MANGAR BANI, India — The schoolchildren enter the forest at dawn on a bird-watching field trip. They step softly on crisp fallen leaves and speak in hushed whispers.
A metallic tuk-tuk-tuk sound fills the air. The bird watcher points at the entangled branches above. The pre-teens gasp as they spot a tiny green-bodied, yellow-necked bird with a red face.
“Coppersmith barbet,” whispers Sourajit Ghosal, the bird-watcher looking through his binoculars.
A vast, centuries-old unspoiled grove sits secretly sandwiched between India’s polluted capital, New Delhi, and its affluent suburb Gurgaon. And because of a hard-fought and long-running legal battle, it looks as though it might be preserved in its pristine splendor.
The Mangar Bani forest, with its thick cover of trees — laburnum, frankincense, flame of the forest — and its dozens of chirping birds, wild leopards and rare species of insects and flowers, survived untouched for centuries because the local villagers believed it was a sin to cut its trees.
But in recent years, Gurgaon — called “a suburb on steroids” — has experienced frenzied urban sprawl. An explosion of luxury condos, office buildings, tollways, malls and nightclubs threatens to swallow hundreds of acres of Mangar Bani.
Real estate companies and residents argued in India’s National Green Tribunal, known as the green court: Is Mangar Bani a forest, farmland or just a bunch of arid rocks? The designation was crucial to its future.
Now, after almost six years of intense battle in courts, government departments and on the streets, citizens have managed to save the 677-acre Mangar Bani sacred grove from builders, even though developers own dozens of acres of forestland. The state government has declared it a no-construction zone.
But the defenders of the forest aren’t relaxing. Some developers have attempted to carry out illegal logging there. The state forest department has deployed guards around the clock.
“It is like a mini war situation out there,” Mrigendra Dhari Sinha, conservator of forests in the area, said. “For many people, steel and glass buildings are the only expression of development. But we need water and forest, too.”
The fight reflects India’s struggle to save its green cover amid a wave of urban growth and depleting groundwater. In some places of Gurgaon, groundwater levels have dropped to 300 feet below the surface, from about 50 feet just two decades ago, officials said, because the recent population and construction booms have sucked its underground reservoirs dry with overuse. Forests such as Mangar Bani act as critical aquifers to recharge groundwater for the capital and its suburbs.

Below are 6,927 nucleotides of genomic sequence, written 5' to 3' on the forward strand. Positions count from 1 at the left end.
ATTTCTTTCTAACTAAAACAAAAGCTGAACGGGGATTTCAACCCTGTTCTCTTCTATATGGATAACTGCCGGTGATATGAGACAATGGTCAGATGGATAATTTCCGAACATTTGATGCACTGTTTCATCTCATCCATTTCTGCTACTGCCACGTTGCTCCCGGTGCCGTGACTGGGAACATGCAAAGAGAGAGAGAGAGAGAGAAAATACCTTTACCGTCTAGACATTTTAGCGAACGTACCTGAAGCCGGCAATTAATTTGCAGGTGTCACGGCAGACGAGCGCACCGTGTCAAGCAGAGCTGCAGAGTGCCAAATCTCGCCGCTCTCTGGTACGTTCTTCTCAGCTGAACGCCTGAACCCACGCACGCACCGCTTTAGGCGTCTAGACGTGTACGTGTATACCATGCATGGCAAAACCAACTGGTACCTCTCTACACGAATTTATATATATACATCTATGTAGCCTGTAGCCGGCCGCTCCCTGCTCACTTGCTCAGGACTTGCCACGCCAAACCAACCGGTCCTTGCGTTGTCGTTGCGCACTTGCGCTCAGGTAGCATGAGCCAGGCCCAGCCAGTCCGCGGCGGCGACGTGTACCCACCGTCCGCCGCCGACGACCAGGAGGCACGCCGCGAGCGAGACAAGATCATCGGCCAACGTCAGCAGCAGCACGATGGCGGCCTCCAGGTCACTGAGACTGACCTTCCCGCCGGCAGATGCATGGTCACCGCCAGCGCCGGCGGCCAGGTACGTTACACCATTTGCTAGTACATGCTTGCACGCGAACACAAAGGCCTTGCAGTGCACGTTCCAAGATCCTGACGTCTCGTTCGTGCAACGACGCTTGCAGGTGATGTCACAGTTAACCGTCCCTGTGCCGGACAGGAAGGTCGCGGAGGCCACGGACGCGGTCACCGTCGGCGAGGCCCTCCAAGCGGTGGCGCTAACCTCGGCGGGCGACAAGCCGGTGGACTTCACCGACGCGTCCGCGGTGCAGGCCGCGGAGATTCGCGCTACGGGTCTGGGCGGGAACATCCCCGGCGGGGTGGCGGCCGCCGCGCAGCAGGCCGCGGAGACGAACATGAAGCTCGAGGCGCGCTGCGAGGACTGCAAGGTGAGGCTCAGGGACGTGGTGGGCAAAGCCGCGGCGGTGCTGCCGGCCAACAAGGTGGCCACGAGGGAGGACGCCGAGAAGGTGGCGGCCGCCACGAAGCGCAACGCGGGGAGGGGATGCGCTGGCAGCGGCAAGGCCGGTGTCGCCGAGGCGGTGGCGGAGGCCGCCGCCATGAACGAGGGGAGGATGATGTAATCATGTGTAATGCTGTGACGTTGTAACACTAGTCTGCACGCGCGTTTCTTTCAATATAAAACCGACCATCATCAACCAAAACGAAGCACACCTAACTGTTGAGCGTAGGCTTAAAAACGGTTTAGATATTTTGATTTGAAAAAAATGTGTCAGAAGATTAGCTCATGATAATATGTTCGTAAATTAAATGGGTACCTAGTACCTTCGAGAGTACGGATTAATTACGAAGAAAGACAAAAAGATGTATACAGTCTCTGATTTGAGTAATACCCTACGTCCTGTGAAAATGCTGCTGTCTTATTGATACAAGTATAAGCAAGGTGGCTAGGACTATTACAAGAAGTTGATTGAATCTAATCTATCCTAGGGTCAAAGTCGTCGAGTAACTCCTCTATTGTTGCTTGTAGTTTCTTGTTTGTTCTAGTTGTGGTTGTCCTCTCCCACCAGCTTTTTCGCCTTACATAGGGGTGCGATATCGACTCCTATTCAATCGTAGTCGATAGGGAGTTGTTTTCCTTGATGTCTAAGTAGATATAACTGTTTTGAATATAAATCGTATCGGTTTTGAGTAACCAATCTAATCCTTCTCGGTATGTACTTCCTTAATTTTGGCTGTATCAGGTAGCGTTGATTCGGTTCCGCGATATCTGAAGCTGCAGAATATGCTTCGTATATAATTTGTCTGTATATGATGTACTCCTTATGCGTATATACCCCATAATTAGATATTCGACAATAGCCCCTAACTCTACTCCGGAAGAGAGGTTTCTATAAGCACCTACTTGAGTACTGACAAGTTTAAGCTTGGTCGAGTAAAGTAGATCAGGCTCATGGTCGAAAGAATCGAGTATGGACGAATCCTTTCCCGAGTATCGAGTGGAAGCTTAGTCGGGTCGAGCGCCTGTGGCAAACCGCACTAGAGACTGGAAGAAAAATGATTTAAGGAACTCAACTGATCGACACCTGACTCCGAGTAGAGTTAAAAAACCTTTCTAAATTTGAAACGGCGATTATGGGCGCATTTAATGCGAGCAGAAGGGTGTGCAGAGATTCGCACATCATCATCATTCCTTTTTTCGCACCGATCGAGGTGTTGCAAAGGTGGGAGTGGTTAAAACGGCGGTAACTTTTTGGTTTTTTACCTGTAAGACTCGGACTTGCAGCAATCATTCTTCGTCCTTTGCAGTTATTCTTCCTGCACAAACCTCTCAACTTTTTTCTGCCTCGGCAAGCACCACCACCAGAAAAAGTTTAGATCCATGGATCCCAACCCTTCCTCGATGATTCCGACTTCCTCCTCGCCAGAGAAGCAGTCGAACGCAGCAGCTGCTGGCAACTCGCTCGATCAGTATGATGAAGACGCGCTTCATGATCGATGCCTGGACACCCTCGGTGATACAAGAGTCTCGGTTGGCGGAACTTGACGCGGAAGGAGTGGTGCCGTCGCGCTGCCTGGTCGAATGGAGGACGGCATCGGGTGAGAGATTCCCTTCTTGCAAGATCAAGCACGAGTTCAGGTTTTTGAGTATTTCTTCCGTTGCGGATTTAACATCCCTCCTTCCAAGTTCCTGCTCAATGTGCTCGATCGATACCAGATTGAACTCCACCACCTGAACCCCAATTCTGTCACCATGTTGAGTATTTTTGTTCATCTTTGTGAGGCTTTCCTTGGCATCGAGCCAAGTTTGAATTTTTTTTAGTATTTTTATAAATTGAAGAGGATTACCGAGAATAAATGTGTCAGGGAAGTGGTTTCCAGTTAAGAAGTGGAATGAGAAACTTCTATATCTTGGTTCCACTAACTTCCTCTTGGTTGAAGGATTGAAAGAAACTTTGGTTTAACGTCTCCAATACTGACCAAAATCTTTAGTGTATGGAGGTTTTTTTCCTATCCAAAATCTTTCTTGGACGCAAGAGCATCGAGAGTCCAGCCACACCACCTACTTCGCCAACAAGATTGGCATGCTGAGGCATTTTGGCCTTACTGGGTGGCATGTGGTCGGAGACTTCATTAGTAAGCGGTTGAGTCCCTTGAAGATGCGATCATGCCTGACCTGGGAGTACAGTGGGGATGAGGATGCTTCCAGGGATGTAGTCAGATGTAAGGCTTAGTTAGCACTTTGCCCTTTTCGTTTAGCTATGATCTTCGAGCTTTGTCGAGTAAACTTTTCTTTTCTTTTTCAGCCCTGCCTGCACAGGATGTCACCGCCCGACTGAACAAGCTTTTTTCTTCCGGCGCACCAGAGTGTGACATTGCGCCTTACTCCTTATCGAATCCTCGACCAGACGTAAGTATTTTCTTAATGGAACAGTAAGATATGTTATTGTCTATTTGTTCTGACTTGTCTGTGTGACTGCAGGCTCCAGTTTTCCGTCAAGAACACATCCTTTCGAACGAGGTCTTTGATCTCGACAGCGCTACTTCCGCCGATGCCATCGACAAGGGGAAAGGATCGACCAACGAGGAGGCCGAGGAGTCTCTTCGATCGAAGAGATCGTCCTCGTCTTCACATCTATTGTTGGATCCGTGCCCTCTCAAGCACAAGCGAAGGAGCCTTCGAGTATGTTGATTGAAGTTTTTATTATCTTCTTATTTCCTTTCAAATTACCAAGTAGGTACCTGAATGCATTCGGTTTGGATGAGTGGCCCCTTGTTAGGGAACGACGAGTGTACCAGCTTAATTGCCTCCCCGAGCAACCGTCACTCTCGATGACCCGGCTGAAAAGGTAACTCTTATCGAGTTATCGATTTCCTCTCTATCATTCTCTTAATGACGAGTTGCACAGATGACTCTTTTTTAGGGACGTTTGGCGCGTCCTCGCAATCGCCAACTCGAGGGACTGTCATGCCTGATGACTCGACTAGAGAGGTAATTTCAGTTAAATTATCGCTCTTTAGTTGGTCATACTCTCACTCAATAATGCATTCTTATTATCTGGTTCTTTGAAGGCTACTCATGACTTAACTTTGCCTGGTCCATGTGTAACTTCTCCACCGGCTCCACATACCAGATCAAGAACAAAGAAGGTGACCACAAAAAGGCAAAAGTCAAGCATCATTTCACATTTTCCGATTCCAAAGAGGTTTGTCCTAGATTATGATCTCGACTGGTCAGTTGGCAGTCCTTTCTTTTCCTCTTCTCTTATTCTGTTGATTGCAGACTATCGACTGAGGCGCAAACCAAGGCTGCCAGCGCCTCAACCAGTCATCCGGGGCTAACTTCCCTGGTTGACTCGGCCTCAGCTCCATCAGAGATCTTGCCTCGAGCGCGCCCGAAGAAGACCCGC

The battle for Mangar Bani began in the 1980s, when real estate companies and affluent investors lined up to buy pieces of land from the villagers.
“By the time people woke up and realized what was happening, much of the forest was already sold to real estate companies,” said villager Sunil Harsana, 28. “Villagers blocked the takeover when they realized that the buyers actually wanted to cut trees and construct.”
In 2012, the development master plan for the region did not even acknowledge the existence of Mangar Bani forest. Real estate companies sent as many as 90 applications to the government urging it to designate the forest as farmland. Environmentalists pushed the authorities to call it a forest in the records.
A lawyer representing a firm called Kenwood Mercantile, which official records show owns about 200 acres of Mangar Bani forest, said his client was a victim of faulty land records.
“My client bought the land from villagers. A few years later, villagers started saying, ‘Sorry, there is a forest here,’ ” said Pinaki Mishra, the lawyer. “The records did not call it a forest back then. The problem is that our government land records are not updated or digitized.”
Builders filed photographs of dry Mangar Bani taken in the summer season at the green court. Activists countered by presenting photographs of the forest in its full glory after the monsoon. A tree survey of Mangar Bani that the court ordered reported 30 species of trees and a total of more than 100,000 large trees.
Then, last year, Manohar Lal Khattar, the chief minister of Haryana, took a four-hour helicopter ride to survey the forest. He was convinced.
This year, his government prohibited construction in the forest and the 1,200-acre buffer around it. Now, businesses such as Kenwood cannot build on the land.
Khattar said he was “determined to protect the Mangar Bani sacred grove and the rest of Aravalli hills in Haryana.”
“The groundwater security of the entire national capital region depends upon protecting and conserving water conservation zones in this region,” Khattar said via text message, referring to the rapidly falling water table in New Delhi and Gurgaon.
“We have a responsibility towards future generations, and real estate companies would be kept out of this ecologically fragile area.”
For village elders, it is the triumph of their age-old faith once again.
“We believe if you break even a twig in this forest for your personal need, misfortune strikes you. That fear has kept the forest alive for nearly 1,000 years,” said Fateh Singh, 90.
In the past two years, environmental analyst Chetan Agarwal has conducted dozens of school field trips, bird-watching tours, research studies by college students and residents’ walks in the forest.
He wants to train a new generation of forest defenders. “They have to understand,” Agarwal said, “that this forest can easily disappear if they are not alert.”
On a recent day, residents, tree lovers, students, bird watchers and conservationists marched to celebrate the victory.
Asked Nandini Gulati, a health coach: “Can we afford to lose the last of our city’s lungs?”